9 Burmese

Decorative cloth binding and title page
Decorative cloth binding and title page. Source: HathiTrust (UC Berkeley).

The prelude on the title page, written in the classic four-syllable rhyme scheme, declares the subject matter as “The royal lineage that flourished from the House of Shakya [Buddha’s ancestry], reaching Myanmar (Burma), beginning with the kingdoms of Bagan (Pagan) and Sagaing … up to the founding of the fourth capital and palace, Yadana Pura… Royal counselor and minister U Phyaw summarized it and composed it, in a verse form to please the reader’s ears.”

As the poem opens, the author says, “Starting from the 11th [in the line], King Thammata, up to the Lord and Queen who founded the fourth capital, Yadana Pura, I shall reveal [the matters of] the monarchs, queens, courtesans, sons, daughters, and kinsmen, in a poem.”

The text reflects the spelling and grammar conventions of a different era, markedly different from contemporary specimens. This feature makes the book a tangible piece of evidence for the metamorphosis of the Burmese language, a valuable source for language and literature research.

The Department of South & Southeast Asian Studies (SSEAS) at UC Berkeley offers both undergraduate and graduate instruction and research in the languages and civilizations of South and Southeast Asia from the most ancient period to the present. Instruction includes intensive training in several of the major languages of the area including Bengali, Burmese, Hindi, Khmer, Indonesian (Malay), Pali, Prakrit, Punjabi, Sanskrit (including Buddhist Sanskrit), Filipino (Tagalog), Tamil, Telugu, Thai, Tibetan, Urdu, and Vietnamese, and specialized training in the areas of literature, philosophy and religion, and general cross-disciplinary studies of the civilizations of South and Southeast Asia.1 Outside of SSEAS where beginning through intermediate level courses are offered in Burmese, related courses are taught and dissertations produced across campus in Anthropology, Comparative Literature, Ethnic Studies, History, Folklore, Linguistics, and Political Science (re)examining the rich history and cultures of Myanmar.2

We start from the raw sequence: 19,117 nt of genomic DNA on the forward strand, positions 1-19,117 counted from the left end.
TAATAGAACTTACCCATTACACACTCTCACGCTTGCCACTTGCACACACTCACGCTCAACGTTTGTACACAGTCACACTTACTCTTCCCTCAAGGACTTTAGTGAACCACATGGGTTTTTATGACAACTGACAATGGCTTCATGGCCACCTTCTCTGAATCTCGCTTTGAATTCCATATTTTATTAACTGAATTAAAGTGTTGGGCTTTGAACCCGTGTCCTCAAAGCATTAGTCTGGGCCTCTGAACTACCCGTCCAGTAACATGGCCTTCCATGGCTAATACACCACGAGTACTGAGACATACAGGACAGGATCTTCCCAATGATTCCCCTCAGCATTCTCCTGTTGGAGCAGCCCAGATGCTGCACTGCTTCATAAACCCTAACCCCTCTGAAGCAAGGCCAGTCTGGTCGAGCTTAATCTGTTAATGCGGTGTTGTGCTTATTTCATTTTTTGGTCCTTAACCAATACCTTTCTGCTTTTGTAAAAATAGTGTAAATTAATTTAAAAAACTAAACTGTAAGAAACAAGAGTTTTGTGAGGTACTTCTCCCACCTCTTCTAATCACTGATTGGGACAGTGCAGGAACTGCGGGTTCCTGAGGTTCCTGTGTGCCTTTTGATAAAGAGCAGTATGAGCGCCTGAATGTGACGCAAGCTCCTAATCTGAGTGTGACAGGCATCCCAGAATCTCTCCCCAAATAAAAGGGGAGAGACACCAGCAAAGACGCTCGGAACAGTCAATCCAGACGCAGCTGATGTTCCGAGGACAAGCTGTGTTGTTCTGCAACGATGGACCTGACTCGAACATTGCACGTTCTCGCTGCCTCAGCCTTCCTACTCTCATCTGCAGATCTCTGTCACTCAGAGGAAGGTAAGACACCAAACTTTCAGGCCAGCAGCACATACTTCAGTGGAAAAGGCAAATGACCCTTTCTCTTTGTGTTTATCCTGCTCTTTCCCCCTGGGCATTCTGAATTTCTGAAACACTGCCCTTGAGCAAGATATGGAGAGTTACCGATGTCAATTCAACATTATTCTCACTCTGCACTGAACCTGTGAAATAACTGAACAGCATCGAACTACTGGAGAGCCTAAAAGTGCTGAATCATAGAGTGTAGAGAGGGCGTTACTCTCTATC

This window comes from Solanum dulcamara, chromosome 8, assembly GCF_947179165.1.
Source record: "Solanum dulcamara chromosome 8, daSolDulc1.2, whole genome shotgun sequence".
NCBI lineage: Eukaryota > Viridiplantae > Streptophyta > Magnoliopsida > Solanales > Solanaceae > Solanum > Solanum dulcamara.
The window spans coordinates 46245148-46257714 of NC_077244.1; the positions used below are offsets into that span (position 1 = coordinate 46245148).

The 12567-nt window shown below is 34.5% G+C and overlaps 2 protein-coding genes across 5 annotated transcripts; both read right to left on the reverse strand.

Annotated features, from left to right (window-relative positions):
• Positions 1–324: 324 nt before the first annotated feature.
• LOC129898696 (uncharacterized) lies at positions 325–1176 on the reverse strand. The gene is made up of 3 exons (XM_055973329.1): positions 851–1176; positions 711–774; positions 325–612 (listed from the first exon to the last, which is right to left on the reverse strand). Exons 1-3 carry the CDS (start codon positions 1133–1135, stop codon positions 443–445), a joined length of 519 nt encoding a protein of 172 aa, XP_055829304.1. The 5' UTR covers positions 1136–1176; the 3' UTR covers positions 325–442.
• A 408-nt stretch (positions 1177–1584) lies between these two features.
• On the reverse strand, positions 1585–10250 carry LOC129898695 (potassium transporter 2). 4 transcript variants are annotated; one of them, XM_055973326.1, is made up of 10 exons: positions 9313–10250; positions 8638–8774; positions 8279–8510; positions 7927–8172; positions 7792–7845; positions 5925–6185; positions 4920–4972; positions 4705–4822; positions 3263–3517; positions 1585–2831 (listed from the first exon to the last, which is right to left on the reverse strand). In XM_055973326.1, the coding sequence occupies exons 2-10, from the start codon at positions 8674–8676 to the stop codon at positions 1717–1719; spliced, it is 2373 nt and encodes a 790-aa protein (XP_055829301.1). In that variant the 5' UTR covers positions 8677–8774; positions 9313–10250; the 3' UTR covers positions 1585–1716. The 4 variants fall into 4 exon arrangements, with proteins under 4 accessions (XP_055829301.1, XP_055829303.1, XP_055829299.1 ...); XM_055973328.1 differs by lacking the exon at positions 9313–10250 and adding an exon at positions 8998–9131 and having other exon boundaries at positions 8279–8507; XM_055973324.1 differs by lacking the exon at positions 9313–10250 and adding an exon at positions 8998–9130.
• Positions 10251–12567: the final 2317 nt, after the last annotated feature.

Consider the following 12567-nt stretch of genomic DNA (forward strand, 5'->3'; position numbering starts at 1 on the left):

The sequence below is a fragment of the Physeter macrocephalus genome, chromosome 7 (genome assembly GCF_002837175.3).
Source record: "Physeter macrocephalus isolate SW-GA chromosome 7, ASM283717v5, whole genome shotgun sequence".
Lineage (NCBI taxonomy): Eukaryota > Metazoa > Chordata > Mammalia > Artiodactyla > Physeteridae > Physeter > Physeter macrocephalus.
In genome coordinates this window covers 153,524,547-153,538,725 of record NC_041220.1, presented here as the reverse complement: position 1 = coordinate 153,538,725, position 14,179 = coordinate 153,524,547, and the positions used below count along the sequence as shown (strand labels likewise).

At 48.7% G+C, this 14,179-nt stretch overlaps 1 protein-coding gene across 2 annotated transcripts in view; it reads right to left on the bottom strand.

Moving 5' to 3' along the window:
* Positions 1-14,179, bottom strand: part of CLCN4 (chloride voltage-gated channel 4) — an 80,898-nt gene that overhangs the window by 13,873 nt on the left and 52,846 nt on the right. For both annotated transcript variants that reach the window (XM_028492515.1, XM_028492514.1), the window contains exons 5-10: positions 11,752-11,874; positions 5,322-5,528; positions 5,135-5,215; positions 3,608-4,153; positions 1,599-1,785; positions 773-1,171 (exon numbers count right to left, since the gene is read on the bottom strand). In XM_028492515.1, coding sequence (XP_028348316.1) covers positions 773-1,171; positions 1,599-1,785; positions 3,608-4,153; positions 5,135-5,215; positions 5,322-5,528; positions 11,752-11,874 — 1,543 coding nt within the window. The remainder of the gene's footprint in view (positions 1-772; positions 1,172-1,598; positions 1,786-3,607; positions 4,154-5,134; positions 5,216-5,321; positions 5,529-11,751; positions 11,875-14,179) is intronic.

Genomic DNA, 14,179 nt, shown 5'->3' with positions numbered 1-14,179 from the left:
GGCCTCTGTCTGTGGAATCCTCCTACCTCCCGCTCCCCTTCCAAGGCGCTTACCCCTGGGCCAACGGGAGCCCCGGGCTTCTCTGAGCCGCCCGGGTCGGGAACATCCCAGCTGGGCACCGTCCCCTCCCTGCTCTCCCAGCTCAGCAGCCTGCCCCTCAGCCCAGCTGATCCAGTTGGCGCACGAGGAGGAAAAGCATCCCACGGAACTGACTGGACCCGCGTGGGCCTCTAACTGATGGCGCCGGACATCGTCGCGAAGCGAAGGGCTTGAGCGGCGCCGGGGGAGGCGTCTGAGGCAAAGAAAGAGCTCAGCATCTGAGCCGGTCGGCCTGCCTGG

Contribution by Kenneth Wong, Lecturer
Department of South & Southeast Asian Studies

     Sources consulted:

  1. Department of South & Southeast Asian Studies, UC Berkeley (accessed 4/8/19)
  2. Burmese (BURMESE) – Berkeley Academic Guide – UC Berkeley (accessed 4/8/19)
Title: Rājā vaṃsa teʺ kabyā
Title in English:
Author: edited by Ūʺ Phyoʻ
Imprint: Ranʻ Kunʻ : Haṃsāvātī Sa Taṅʻʺ Cā Tuikʻ 1899.
Edition: 1st edition
Language: Burmese
Language Family: Sino-Tibetan
Source: HathiTrust Digital Library (UC Berkeley)
URL: https://hdl.handle.net/2027/uc1.b4083733

Select print editions at Berkeley:


Icon for the Creative Commons Attribution-NonCommercial 4.0 International License

The Languages of Berkeley: An Online Exhibition by individual contributors of this online library exhibition is licensed under a Creative Commons Attribution-NonCommercial 4.0 International License, except where otherwise noted.

Share This Book